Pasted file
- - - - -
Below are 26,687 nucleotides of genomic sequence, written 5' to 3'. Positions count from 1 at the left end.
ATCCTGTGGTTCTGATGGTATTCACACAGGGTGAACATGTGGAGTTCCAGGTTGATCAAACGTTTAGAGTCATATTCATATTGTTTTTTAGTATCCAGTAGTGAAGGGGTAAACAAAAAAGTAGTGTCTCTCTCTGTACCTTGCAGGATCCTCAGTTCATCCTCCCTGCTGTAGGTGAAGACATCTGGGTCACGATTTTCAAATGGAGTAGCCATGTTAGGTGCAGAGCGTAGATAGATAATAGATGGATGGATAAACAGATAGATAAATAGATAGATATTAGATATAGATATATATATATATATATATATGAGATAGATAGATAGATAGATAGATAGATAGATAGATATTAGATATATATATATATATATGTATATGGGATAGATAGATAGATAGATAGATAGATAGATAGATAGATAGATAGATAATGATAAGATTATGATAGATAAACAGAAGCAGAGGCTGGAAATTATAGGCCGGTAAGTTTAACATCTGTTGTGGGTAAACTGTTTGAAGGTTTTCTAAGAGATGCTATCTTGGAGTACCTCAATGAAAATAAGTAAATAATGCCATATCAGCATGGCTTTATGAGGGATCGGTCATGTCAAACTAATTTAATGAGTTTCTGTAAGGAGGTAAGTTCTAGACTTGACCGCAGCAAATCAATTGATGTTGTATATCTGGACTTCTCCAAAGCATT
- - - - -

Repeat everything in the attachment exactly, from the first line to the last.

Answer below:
Below are 26,687 nucleotides of genomic sequence, written 5' to 3'. Positions count from 1 at the left end.
ATCCTGTGGTTCTGATGGTATTCACACAGGGTGAACATGTGGAGTTCCAGGTTGATCAAACGTTTAGAGTCATATTCATATTGTTTTTTAGTATCCAGTAGTGAAGGGGTAAACAAAAAAGTAGTGTCTCTCTCTGTACCTTGCAGGATCCTCAGTTCATCCTCCCTGCTGTAGGTGAAGACATCTGGGTCACGATTTTCAAATGGAGTAGCCATGTTAGGTGCAGAGCGTAGATAGATAATAGATGGATGGATAAACAGATAGATAAATAGATAGATATTAGATATAGATATATATATATATATATATATGAGATAGATAGATAGATAGATAGATAGATAGATAGATATTAGATATATATATATATATATGTATATGGGATAGATAGATAGATAGATAGATAGATAGATAGATAGATAGATAGATAATGATAAGATTATGATAGATAAACAGAAGCAGAGGCTGGAAATTATAGGCCGGTAAGTTTAACATCTGTTGTGGGTAAACTGTTTGAAGGTTTTCTAAGAGATGCTATCTTGGAGTACCTCAATGAAAATAAGTAAATAATGCCATATCAGCATGGCTTTATGAGGGATCGGTCATGTCAAACTAATTTAATGAGTTTCTGTAAGGAGGTAAGTTCTAGACTTGACCGCAGCAAATCAATTGATGTTGTATATCTGGACTTCTCCAAAGCATT